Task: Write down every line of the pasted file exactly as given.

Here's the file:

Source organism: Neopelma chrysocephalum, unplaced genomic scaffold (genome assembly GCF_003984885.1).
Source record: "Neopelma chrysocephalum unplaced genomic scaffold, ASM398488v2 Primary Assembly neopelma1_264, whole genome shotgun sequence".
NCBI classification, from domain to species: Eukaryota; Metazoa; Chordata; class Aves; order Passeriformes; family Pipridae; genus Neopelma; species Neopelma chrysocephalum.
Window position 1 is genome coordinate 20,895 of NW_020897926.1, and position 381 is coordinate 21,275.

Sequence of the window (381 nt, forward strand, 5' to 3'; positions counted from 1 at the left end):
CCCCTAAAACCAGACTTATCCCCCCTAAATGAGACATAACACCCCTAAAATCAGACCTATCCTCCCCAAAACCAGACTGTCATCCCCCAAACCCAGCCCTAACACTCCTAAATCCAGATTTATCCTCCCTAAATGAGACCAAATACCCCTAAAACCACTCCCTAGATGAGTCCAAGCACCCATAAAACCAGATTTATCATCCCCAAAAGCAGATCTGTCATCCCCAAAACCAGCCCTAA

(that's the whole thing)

Source organism: Neopelma chrysocephalum, unplaced genomic scaffold (genome assembly GCF_003984885.1).
Source record: "Neopelma chrysocephalum unplaced genomic scaffold, ASM398488v2 Primary Assembly neopelma1_264, whole genome shotgun sequence".
NCBI classification, from domain to species: Eukaryota; Metazoa; Chordata; class Aves; order Passeriformes; family Pipridae; genus Neopelma; species Neopelma chrysocephalum.
Window position 1 is genome coordinate 20,895 of NW_020897926.1, and position 381 is coordinate 21,275.

Sequence of the window (381 nt, forward strand, 5' to 3'; positions counted from 1 at the left end):
CCCCTAAAACCAGACTTATCCCCCCTAAATGAGACATAACACCCCTAAAATCAGACCTATCCTCCCCAAAACCAGACTGTCATCCCCCAAACCCAGCCCTAACACTCCTAAATCCAGATTTATCCTCCCTAAATGAGACCAAATACCCCTAAAACCACTCCCTAGATGAGTCCAAGCACCCATAAAACCAGATTTATCATCCCCAAAAGCAGATCTGTCATCCCCAAAACCAGCCCTAA